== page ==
> (To give some background on this, we were considering a preface to
> header blocks that identified the header table state that was
> necessary to process the header block.  This would allow for
> concurrent population of the header table and sending message that
> depended on the header table state that is under construction.  A
> receiver would read the identifier and then leave the remainder of the
> header block in the receive buffer until the header table was ready.)
> ## Options
> It seems like there are a few decent options for managing this.  These
> are what occurred to me (there are almost certainly more options):
> 1. Don't do that.  We might concede in this case that seeking the
> incremental improvement to compression efficiency isn't worth the
> risk.  That is, we might make a general statement that this sort of
> inter-stream blocking is a bad idea.
> 2. Force receivers to consume data or reset streams in the case of
> unfulfilled dependencies.  The former seems like it might be too much
> like magical thinking, in the sense that it requires that receivers
> conjure more memory up, but if the receiver were required to read Y
> and release the flow control credit, then all would be fine.  For
> instance, we could require that the receiver reset a stream if it
> couldn't read and handle data.  It seems like a bad arrangement
> though: you either have to allocate more memory than you would like or
> suffer the time and opportunity cost of having to do Y over.
> 3. Create an exception for flow control.  This is what Google QUIC
> does for its headers stream.  Roberto observed that we could
> alternatively create a frame type that was excluded from flow control.
> If this were used for data that had dependencies, then it would be
> impossible to deadlock.  It would be similarly difficult to account
> for memory allocation, though if it were possible to process on
> receipt, then this *might* work.  We'd have to do something to address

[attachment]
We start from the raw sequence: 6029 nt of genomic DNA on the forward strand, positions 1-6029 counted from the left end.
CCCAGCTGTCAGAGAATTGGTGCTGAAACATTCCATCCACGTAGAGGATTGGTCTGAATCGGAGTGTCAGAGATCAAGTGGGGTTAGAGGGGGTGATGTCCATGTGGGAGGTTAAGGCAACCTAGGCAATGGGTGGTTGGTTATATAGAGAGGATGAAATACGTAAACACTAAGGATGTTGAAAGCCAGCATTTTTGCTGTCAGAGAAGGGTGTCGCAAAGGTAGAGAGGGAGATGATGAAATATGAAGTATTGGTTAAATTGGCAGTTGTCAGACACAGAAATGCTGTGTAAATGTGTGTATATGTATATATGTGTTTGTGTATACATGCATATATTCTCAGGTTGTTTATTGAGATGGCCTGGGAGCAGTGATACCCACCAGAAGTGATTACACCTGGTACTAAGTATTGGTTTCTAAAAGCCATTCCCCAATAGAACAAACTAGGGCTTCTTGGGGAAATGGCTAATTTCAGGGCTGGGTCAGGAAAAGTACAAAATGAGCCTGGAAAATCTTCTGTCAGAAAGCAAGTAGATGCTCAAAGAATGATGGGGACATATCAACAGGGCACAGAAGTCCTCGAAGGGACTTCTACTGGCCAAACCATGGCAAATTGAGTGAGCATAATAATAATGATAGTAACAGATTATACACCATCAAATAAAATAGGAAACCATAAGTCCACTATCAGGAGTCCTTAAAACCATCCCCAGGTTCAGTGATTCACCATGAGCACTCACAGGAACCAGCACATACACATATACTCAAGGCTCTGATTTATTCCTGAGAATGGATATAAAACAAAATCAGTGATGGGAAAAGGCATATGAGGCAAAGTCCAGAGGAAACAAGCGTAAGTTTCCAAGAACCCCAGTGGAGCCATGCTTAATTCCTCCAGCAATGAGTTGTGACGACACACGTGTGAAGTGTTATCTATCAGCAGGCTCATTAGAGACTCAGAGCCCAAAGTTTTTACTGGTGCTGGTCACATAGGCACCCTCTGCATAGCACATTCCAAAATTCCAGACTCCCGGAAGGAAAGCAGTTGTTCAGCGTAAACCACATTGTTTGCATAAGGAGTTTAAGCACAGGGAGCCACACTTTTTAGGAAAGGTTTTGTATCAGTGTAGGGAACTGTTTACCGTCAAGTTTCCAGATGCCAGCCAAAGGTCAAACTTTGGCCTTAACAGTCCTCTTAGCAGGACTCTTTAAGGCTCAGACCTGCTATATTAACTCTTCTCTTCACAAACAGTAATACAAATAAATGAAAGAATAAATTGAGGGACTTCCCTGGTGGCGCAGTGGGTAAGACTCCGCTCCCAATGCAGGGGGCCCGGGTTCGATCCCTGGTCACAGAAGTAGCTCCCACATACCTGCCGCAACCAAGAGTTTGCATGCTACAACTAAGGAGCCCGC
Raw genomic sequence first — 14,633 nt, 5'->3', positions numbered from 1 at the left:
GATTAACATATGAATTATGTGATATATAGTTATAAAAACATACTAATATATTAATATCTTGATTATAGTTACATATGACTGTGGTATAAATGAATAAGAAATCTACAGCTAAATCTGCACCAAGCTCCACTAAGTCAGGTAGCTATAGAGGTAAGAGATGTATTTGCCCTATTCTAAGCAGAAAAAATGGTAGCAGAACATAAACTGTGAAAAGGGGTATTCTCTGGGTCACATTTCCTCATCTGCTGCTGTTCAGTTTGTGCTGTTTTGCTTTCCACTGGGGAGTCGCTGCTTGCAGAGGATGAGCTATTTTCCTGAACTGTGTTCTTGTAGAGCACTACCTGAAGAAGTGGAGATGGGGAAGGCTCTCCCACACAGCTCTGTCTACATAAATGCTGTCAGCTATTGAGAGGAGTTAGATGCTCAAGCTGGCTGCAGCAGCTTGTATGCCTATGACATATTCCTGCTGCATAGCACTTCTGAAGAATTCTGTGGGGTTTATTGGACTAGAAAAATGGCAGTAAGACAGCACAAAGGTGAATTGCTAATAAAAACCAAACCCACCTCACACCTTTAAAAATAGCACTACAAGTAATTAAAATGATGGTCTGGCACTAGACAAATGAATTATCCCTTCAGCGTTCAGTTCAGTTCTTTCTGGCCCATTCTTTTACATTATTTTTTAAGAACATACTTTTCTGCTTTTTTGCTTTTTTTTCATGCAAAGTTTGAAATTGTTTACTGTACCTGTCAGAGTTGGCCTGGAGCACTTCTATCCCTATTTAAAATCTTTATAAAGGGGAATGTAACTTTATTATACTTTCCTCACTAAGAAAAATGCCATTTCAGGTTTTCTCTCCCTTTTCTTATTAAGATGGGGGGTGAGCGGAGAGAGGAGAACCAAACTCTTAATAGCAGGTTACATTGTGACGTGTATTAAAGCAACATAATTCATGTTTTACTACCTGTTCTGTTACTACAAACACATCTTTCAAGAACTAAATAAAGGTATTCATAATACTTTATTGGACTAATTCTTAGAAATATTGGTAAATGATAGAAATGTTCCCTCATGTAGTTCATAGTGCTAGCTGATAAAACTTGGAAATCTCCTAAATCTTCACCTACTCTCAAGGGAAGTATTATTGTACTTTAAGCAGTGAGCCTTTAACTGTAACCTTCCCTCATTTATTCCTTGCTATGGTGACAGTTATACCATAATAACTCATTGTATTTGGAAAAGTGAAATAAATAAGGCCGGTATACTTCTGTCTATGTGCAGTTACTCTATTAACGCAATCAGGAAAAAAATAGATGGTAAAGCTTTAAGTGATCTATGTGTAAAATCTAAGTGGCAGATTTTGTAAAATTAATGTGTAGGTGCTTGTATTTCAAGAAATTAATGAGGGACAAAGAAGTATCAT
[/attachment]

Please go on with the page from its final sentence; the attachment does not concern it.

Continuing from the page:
> out-of-order delivery though.  It's possible that the stream
> abstraction is not appropriate in this case.
> 4. Block the problem at the source.  It was suggested that in cases
> where there is a potential dependency, then it can't be a problem if
> the transport refused to accept data that it didn't have flow control
> credit for.  Writes to the transport would consume flow control credit
> immediately.  That way applications would only be able to write X if
> there was a chance that it would be delivered.  Applications that have
> ordering requirements can ensure that Y is written after X is accepted
> by the transport and thereby avoid the deadlock.  Writes might block
> rather than fail, if the API wasn't into the whole non-blocking I/O
> thing.  The transport might still have to buffer X for other reasons,
> like congestion control, but it can guarantee that flow control isn't
> going to block delivery.
> ## My Preference
> Right now, I'm inclined toward option 4. Option 1 seems a little too
> much of a constraint.  Protocols create this sort of inter-dependency
> naturally.
> There's a certain purity in having the flow control exert back
> pressure all the way to the next layer up.  Not being able to build a
> transport with unconstrained writes is potentially creating
> undesirable externalities on transport users.  Now they have to worry
> about flow control as well.  Personally, I'm inclined to say that this
> is something that application protocols and their users should be
> exposed to.  We've seen with the JS streams API that it's valuable to
> have back pressure available at the application layer and also how it
> is possible to do that relatively elegantly.
> I'm almost certain that I haven't thought about all the potential
> alternatives.  I wonder if there isn't some experience with this
> problem in SCTP that might lend some insights.